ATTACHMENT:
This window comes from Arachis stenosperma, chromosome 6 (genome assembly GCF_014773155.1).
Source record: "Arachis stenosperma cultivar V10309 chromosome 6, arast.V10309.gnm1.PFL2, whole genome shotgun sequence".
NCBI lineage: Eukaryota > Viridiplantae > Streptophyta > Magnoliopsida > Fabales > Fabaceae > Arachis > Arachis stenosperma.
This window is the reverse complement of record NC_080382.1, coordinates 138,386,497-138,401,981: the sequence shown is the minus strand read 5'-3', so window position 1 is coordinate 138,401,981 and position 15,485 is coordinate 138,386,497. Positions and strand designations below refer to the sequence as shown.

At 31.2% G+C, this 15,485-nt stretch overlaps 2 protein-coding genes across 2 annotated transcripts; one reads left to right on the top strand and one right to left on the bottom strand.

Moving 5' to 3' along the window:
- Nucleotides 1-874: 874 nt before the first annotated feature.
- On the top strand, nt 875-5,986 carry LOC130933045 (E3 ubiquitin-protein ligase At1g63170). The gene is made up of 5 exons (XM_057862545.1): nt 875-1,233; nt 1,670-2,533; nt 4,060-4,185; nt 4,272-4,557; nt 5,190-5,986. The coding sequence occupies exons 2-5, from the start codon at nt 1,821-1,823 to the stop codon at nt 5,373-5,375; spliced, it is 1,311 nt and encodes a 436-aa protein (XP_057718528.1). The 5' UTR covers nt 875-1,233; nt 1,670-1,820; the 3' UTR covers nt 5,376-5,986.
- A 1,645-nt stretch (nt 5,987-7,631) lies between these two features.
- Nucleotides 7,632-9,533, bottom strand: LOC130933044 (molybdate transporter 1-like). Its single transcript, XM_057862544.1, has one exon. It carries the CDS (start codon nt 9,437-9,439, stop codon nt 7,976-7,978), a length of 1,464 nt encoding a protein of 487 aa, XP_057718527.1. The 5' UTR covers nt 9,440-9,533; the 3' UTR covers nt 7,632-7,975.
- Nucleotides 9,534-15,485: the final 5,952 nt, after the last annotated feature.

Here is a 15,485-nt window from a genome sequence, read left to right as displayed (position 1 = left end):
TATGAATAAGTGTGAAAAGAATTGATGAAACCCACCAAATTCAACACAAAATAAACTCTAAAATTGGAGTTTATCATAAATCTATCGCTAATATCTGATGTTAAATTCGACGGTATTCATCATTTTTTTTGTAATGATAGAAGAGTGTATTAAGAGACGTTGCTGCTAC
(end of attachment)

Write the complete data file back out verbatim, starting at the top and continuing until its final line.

This window comes from Arachis stenosperma, chromosome 6 (genome assembly GCF_014773155.1).
Source record: "Arachis stenosperma cultivar V10309 chromosome 6, arast.V10309.gnm1.PFL2, whole genome shotgun sequence".
NCBI lineage: Eukaryota > Viridiplantae > Streptophyta > Magnoliopsida > Fabales > Fabaceae > Arachis > Arachis stenosperma.
This window is the reverse complement of record NC_080382.1, coordinates 138,386,497-138,401,981: the sequence shown is the minus strand read 5'-3', so window position 1 is coordinate 138,401,981 and position 15,485 is coordinate 138,386,497. Positions and strand designations below refer to the sequence as shown.

At 31.2% G+C, this 15,485-nt stretch overlaps 2 protein-coding genes across 2 annotated transcripts; one reads left to right on the top strand and one right to left on the bottom strand.

Moving 5' to 3' along the window:
- Nucleotides 1-874: 874 nt before the first annotated feature.
- On the top strand, nt 875-5,986 carry LOC130933045 (E3 ubiquitin-protein ligase At1g63170). The gene is made up of 5 exons (XM_057862545.1): nt 875-1,233; nt 1,670-2,533; nt 4,060-4,185; nt 4,272-4,557; nt 5,190-5,986. The coding sequence occupies exons 2-5, from the start codon at nt 1,821-1,823 to the stop codon at nt 5,373-5,375; spliced, it is 1,311 nt and encodes a 436-aa protein (XP_057718528.1). The 5' UTR covers nt 875-1,233; nt 1,670-1,820; the 3' UTR covers nt 5,376-5,986.
- A 1,645-nt stretch (nt 5,987-7,631) lies between these two features.
- Nucleotides 7,632-9,533, bottom strand: LOC130933044 (molybdate transporter 1-like). Its single transcript, XM_057862544.1, has one exon. It carries the CDS (start codon nt 9,437-9,439, stop codon nt 7,976-7,978), a length of 1,464 nt encoding a protein of 487 aa, XP_057718527.1. The 5' UTR covers nt 9,440-9,533; the 3' UTR covers nt 7,632-7,975.
- Nucleotides 9,534-15,485: the final 5,952 nt, after the last annotated feature.

Here is a 15,485-nt window from a genome sequence, read left to right as displayed (position 1 = left end):
TATGAATAAGTGTGAAAAGAATTGATGAAACCCACCAAATTCAACACAAAATAAACTCTAAAATTGGAGTTTATCATAAATCTATCGCTAATATCTGATGTTAAATTCGACGGTATTCATCATTTTTTTTGTAATGATAGAAGAGTGTATTAAGAGACGTTGCTGCTAC